Ideas about the meaning of life (Part II)

First submitted to Philosophy of Religion course instructor, 2012:

Does true “knowledge” come only from our logical minds, or does it come from learned experience? Or, as according to Immanuel Kant, is knowledge limited to appearances (that which we can see and observe)?

I find most acceptable the idea that true knowledge comes mainly from what we can work out in our logical minds. The outlook that I find most engaging and plausible is the idea of rationalism, especially the thoughts put forth by Plato. In the mathematical world, facts can almost always be worked out in terms of absolutes. Things can be proven or disproved; ideas are not just theoretical. With this equation, we come to conclusions that provide very concrete proof. This “proof” is stronger than prediction in many cases.

However, I think that in human knowledge, there are different ways of knowing. And I accept that for each individual, “knowing” something often is a combination of blending proven facts (truths) and evidence, also with lived experience and perception. While I like the rationalist argument and think it supports human knowledge the strongest in terms of absolute truth, I also give credit to those known things gathered from lived experiences (empiricism), because often this “knowledge” is just as valid.

Another important topic in philosophy is finding a way to define and sum up the nature of mind and self, and what makes a person an individual. For many centuries, philosophers have asked the question of what makes us who we are. I believe fine line exists between mind and body and it’s sometimes difficult to identify which part has more control. Ultimately, as rational human beings, I would say that we are mostly guided by our minds. However, I see that most people recognize another individual by associating that person, the essence of that person, their personality, and everything that defines that person with his or her physical being. Therefore, when it comes to identity I mostly accept the Body Theory.  However, there is a romantic, spiritual part of me that believes that all people might have a soul that lives on, even after our human body dies away, and for that reason, I appreciate the Soul Theory, as well.

I would say that most people accept the Body Theory because we are used to identifying an individual by what they look like physically. In our minds, we tie actions, ideas, and achievements to a person’s form. The Illusion Theory I find to be hard to accept because while people do grow and change, this growth or change doesn’t mean we start all over again being an entirely different physical identity. It just means a shift or an evolution.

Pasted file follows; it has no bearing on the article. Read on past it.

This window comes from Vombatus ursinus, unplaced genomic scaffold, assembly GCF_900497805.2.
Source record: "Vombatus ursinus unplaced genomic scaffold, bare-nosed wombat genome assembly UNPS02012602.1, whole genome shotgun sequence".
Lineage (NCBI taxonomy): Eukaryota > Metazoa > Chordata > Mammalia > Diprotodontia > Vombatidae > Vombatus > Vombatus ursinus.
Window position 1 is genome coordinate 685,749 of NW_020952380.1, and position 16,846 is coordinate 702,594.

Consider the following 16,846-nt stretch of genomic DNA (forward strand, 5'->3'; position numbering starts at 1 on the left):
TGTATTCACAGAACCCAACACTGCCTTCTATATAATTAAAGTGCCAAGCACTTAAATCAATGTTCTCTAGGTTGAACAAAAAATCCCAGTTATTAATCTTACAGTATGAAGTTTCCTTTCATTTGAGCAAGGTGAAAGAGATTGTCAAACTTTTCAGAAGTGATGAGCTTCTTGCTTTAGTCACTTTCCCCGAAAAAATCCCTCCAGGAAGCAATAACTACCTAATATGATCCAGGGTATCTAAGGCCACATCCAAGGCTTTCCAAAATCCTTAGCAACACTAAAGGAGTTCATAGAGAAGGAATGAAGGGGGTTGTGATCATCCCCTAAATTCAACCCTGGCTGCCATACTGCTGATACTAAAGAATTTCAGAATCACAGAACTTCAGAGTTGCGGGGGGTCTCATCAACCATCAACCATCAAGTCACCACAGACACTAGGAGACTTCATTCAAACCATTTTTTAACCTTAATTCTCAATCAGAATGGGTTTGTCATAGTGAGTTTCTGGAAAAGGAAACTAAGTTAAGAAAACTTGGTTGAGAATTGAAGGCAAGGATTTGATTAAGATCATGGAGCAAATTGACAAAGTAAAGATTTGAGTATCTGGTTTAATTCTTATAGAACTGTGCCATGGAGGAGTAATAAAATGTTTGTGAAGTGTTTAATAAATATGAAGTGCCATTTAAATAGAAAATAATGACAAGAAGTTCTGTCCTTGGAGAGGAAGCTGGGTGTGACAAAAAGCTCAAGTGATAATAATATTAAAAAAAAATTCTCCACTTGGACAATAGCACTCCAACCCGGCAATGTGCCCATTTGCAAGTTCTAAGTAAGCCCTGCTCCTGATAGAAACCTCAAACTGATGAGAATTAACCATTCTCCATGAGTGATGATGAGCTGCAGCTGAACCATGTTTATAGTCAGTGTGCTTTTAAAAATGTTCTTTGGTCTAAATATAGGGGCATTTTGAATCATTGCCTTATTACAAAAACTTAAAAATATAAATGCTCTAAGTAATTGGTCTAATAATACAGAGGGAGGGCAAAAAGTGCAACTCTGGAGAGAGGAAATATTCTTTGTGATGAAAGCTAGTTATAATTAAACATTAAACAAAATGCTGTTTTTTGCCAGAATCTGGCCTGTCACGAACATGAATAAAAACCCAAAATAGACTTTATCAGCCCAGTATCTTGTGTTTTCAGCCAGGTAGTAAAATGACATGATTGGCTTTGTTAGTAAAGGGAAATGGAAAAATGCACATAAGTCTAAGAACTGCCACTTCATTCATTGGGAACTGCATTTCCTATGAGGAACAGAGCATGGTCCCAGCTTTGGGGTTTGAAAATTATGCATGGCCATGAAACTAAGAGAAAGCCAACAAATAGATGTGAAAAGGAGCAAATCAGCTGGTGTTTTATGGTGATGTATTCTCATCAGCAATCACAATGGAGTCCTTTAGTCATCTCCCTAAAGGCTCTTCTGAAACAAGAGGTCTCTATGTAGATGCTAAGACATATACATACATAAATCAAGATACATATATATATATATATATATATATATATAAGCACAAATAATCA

The Memory Theory, too, has flaws. Mainly because just because a person could, again, change or grow simply because he/she loses his/her memory, it doesn’t mean other, outside persons wouldn’t consider them the same person essentially because he/she still has the same physical body. Characteristics of that person would still physically be the same, even if the person’s memory was wiped completely clean. For this reason, I think the Body Theory is the most applicable to human experience; as the book says, “same body, same person.”

A third important conversation in philosophy is the debate over the existence of God. After an early life of religious instruction, much self-reflection and critical thinking on this topic, and after considerations raised by our book and readings from the class website, I still find that there is no definitive proof one way or the other whether God exists or not, and that embracing or rejecting the idea of a higher power is purely a personal process that is largely dependent on one’s upbringing, culture, life experiences and world view.

Personally, I believe in the possibility of an existence of a higher power because I believe that I have witnessed and experienced certain moments in life so great, or so otherwise inexplicable, that, to me there’s no other answer as to how or why they occurred. However, I don’t really believe in what thinkers such as William Paley (argument from design or intelligent design) or St. Thomas Aquinas (governance and order to the natural world by divinity) have put forth as “proof” that there must be a God, because in both of these cases I think the arguments are inherently too simplistic. They don’t PROVE anything, they just offer a quick and easy observation for the ways of nature. Without any single, solitary, physical, or observable proof, it is IMPOSSIBLE to prove the existence of God. Period.

On an outside note, I have recently been following the thoughts of Arizona State University professor and atheist Lawrence M. Krauss who has been active in the discussions about the discovery of the Higgs Boson particle, a discovery made by researchers of physics of what could be one of the “original” particles that led to the creation and formation of our universe. Many are calling this little particle the “God particle,” and claiming that its mere existence must solidly, scientifically prove that God, in fact, does NOT exist, because the finding of this particle supports the Big Bang theory.